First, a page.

Athblian shona duit! (Happy new year!)
The summer proceeded; our little farm set up grew by a beautiful hairy cat that looked like a grey-striped tiger. A neighbor’s kid that Amy had befriended brought her over. A farm needs a cat like a flower needs the rain. She was young and of the cuddly sort, not the independent kind that scratches and goes missing. We called her Wuschel. Together with Brandy, the dog, she lived in the sheds which we had cushioned with straw and presumably there were plenty of mice to catch. Growing up together made them friends or at least tolerate each other. Brandy didn’t like, however, when Wuschel went anywhere near his food.
The weather went back to normal. Occasional rain watered our little plants in the garden that we had first sown indoors into prepared trays of humus rich soil and then planted outside when they were a several inches tall: broccoli, peas, and carrots. Onions were planted next to the carrots. This symbiosis keeps the carrot fly away and bugs under control.
Since we didn't have our own veggies to eat yet that summer, I had to resort buying from the one little local shop. (We certainly didn't drive 20 km to the next bigger shop. A real supermarket like I knew from Germany opened only a few years later in Limerick- 20km away.) The broccoli they had there came from the USA and the spuds came from Cyprus. So much for Ireland being an agricultural country. No local little farmer produced veggies at that time--because they could "buy everything in the shops now" and also had the money for it in contrast to the old, pre-European Union days.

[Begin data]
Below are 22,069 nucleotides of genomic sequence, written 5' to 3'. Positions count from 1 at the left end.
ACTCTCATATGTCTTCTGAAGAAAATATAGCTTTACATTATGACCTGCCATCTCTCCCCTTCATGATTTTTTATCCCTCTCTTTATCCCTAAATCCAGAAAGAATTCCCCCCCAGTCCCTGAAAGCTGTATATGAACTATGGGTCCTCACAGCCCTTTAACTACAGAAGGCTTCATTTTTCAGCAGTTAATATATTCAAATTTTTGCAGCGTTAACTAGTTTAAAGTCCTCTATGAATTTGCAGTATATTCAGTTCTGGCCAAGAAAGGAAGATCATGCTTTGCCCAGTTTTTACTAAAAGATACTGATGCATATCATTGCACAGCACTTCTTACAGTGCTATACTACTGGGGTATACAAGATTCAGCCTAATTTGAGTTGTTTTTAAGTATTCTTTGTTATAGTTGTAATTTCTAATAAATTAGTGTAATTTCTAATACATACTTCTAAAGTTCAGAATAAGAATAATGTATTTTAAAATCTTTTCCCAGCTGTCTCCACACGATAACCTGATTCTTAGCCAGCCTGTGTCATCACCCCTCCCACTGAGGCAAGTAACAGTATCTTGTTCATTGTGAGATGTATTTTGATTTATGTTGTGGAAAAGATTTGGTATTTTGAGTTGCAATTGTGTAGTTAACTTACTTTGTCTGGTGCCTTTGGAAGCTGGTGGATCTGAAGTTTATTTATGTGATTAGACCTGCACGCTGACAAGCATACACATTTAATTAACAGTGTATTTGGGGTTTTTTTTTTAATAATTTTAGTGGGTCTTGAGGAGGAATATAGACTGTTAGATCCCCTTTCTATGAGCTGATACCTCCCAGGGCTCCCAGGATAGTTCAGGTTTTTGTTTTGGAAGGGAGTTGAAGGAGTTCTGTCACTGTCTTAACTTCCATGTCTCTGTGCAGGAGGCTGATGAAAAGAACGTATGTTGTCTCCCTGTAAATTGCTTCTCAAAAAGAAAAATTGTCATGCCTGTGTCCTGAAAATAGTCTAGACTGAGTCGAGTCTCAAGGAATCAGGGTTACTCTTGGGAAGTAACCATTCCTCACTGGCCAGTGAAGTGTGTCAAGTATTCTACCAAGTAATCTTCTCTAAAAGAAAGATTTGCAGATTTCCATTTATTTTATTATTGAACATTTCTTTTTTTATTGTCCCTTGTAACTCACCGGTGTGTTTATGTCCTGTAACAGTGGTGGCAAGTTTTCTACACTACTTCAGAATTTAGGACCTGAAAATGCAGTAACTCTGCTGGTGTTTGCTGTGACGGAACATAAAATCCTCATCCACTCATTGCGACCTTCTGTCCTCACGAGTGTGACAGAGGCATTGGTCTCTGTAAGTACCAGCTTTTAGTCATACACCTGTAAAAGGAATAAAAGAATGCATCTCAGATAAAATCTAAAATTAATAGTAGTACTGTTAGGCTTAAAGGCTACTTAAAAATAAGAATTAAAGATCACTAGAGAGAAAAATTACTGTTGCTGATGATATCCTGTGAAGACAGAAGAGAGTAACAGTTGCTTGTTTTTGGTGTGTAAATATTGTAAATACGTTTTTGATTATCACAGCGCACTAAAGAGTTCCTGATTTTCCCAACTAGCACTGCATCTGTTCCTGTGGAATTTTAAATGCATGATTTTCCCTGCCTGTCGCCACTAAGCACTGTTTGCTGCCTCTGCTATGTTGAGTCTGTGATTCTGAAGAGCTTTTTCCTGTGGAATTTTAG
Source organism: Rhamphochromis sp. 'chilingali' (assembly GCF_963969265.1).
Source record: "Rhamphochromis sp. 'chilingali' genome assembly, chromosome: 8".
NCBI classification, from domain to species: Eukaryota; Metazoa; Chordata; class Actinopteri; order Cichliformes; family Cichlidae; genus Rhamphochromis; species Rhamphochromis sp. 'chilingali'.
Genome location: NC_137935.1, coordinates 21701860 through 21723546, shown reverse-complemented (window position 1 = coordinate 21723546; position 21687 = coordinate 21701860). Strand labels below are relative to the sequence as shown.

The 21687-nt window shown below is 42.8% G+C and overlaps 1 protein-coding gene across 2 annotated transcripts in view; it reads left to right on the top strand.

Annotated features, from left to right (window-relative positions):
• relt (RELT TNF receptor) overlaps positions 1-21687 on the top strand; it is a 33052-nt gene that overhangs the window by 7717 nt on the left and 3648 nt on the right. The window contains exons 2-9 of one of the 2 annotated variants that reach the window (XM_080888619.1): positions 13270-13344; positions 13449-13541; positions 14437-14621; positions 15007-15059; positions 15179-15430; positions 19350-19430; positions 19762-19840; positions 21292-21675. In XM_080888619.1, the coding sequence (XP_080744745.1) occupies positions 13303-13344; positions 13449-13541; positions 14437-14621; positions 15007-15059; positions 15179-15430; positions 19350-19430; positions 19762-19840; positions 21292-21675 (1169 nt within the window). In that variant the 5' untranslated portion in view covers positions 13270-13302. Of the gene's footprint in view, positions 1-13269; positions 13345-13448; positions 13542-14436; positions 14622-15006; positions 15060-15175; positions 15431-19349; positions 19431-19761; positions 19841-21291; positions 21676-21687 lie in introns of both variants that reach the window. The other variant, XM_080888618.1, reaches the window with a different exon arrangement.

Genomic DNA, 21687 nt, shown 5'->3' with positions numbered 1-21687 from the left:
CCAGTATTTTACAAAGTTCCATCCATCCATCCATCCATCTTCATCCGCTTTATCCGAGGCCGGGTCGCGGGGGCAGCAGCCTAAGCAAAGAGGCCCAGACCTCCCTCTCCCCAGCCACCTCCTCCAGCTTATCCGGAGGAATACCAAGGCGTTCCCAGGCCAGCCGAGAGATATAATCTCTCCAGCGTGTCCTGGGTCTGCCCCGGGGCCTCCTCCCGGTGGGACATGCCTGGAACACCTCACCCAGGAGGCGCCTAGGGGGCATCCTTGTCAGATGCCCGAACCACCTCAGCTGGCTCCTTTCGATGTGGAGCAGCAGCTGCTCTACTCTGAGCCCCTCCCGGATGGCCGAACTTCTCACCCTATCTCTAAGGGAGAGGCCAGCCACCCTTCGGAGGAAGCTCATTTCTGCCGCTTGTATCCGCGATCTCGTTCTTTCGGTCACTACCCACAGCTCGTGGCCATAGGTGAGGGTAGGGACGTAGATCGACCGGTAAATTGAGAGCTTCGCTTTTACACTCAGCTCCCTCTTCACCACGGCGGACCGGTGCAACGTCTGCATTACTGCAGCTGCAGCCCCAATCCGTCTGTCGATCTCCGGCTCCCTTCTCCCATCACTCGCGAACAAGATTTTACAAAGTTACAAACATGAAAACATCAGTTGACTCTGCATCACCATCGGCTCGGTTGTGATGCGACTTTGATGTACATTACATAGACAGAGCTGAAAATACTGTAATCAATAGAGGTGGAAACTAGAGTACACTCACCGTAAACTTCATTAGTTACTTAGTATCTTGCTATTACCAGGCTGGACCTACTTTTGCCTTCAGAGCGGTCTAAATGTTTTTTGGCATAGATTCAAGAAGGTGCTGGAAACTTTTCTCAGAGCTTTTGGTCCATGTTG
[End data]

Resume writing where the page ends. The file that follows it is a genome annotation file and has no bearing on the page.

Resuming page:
We looked hard for strawberries, although it was late in the planting season to get them started. Impossible to find as there was only one nursery in a radius of over many miles. “Where do you get the plants? Everybody loves strawberries.” The answer came from our housekeeper’s brother who helped out occasionally doing a painting job on the house. “You can’t buy them. Everybody has them in the garden. “ Then I learned that strawberries multiplied by producing layers running along the ground like tentacles which you have to cut off otherwise they run wild and take over. “Can I buy some?” “No need to pay. People will give them to you for free.”
“Sure, in fact deydumpim.” What? “Dey dump ‘em.” At this stage I need to explain that the local accent pronounces ‘th’ like a ‘d’ or a ‘t’. That clarified, I got a bucket full of layers for free no problem. The plants would only carry fruit in the following year. A local gardener sold Pick your own strawberries and redcurrants as well as raspberries from his garden. That kept us going in the first summer and also provided enough cuttings. These berries – i.e. their shrubs- grow from cuttings.
In the meantime, Amy made great progress at school. I had taught her my version of English which I had learned myself at university, and that was BBC or British Standard English. Her teachers, however, pronounced the ‘th’ in three like t. I heard her constant one-two-tree while skipping. A futile attempt to teach her otherwise. My teacher’s ears flinched but there was no convincing her. 33 remained tirty-tree for many years. Patrick remained silent and didn’t care one way or the other.